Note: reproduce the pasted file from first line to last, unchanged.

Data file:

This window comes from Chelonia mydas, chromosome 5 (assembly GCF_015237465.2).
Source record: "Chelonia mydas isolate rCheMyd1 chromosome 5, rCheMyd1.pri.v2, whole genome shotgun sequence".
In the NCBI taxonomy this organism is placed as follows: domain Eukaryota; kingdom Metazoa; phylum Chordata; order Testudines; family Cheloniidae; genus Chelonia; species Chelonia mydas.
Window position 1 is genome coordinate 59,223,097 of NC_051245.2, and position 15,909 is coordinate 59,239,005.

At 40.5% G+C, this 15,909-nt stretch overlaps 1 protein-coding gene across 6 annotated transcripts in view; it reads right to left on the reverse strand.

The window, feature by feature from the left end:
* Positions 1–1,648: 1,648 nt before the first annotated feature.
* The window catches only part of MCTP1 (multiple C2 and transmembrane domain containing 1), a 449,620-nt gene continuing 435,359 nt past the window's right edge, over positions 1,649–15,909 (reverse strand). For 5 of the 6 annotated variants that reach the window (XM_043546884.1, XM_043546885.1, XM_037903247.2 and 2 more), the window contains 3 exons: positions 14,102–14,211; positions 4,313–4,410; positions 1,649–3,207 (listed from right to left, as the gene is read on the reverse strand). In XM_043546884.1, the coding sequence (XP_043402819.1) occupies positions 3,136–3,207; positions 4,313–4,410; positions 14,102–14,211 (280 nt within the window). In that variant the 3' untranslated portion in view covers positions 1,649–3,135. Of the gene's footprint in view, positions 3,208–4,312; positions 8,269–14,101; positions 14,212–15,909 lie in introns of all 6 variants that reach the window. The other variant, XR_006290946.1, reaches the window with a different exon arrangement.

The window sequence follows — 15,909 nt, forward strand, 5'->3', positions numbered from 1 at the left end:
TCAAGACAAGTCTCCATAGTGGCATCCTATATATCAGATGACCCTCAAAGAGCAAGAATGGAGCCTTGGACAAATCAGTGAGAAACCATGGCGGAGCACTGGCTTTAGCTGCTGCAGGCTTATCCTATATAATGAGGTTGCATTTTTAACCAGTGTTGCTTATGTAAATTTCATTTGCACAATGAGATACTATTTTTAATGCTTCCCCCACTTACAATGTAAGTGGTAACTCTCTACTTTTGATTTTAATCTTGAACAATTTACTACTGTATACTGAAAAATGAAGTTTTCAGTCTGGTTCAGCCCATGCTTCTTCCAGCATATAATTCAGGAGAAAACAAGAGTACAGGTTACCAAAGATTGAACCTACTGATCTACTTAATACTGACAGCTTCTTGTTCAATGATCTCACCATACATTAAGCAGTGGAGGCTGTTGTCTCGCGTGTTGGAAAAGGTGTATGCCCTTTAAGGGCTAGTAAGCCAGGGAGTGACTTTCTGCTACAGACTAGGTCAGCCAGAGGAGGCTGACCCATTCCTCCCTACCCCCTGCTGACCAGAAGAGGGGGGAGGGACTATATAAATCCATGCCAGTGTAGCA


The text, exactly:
This window comes from Chelonia mydas, chromosome 5 (assembly GCF_015237465.2).
Source record: "Chelonia mydas isolate rCheMyd1 chromosome 5, rCheMyd1.pri.v2, whole genome shotgun sequence".
In the NCBI taxonomy this organism is placed as follows: domain Eukaryota; kingdom Metazoa; phylum Chordata; order Testudines; family Cheloniidae; genus Chelonia; species Chelonia mydas.
Window position 1 is genome coordinate 59,223,097 of NC_051245.2, and position 15,909 is coordinate 59,239,005.

At 40.5% G+C, this 15,909-nt stretch overlaps 1 protein-coding gene across 6 annotated transcripts in view; it reads right to left on the reverse strand.

The window, feature by feature from the left end:
* Positions 1–1,648: 1,648 nt before the first annotated feature.
* The window catches only part of MCTP1 (multiple C2 and transmembrane domain containing 1), a 449,620-nt gene continuing 435,359 nt past the window's right edge, over positions 1,649–15,909 (reverse strand). For 5 of the 6 annotated variants that reach the window (XM_043546884.1, XM_043546885.1, XM_037903247.2 and 2 more), the window contains 3 exons: positions 14,102–14,211; positions 4,313–4,410; positions 1,649–3,207 (listed from right to left, as the gene is read on the reverse strand). In XM_043546884.1, the coding sequence (XP_043402819.1) occupies positions 3,136–3,207; positions 4,313–4,410; positions 14,102–14,211 (280 nt within the window). In that variant the 3' untranslated portion in view covers positions 1,649–3,135. Of the gene's footprint in view, positions 3,208–4,312; positions 8,269–14,101; positions 14,212–15,909 lie in introns of all 6 variants that reach the window. The other variant, XR_006290946.1, reaches the window with a different exon arrangement.

The window sequence follows — 15,909 nt, forward strand, 5'->3', positions numbered from 1 at the left end:
TCAAGACAAGTCTCCATAGTGGCATCCTATATATCAGATGACCCTCAAAGAGCAAGAATGGAGCCTTGGACAAATCAGTGAGAAACCATGGCGGAGCACTGGCTTTAGCTGCTGCAGGCTTATCCTATATAATGAGGTTGCATTTTTAACCAGTGTTGCTTATGTAAATTTCATTTGCACAATGAGATACTATTTTTAATGCTTCCCCCACTTACAATGTAAGTGGTAACTCTCTACTTTTGATTTTAATCTTGAACAATTTACTACTGTATACTGAAAAATGAAGTTTTCAGTCTGGTTCAGCCCATGCTTCTTCCAGCATATAATTCAGGAGAAAACAAGAGTACAGGTTACCAAAGATTGAACCTACTGATCTACTTAATACTGACAGCTTCTTGTTCAATGATCTCACCATACATTAAGCAGTGGAGGCTGTTGTCTCGCGTGTTGGAAAAGGTGTATGCCCTTTAAGGGCTAGTAAGCCAGGGAGTGACTTTCTGCTACAGACTAGGTCAGCCAGAGGAGGCTGACCCATTCCTCCCTACCCCCTGCTGACCAGAAGAGGGGGGAGGGACTATATAAATCCATGCCAGTGTAGCA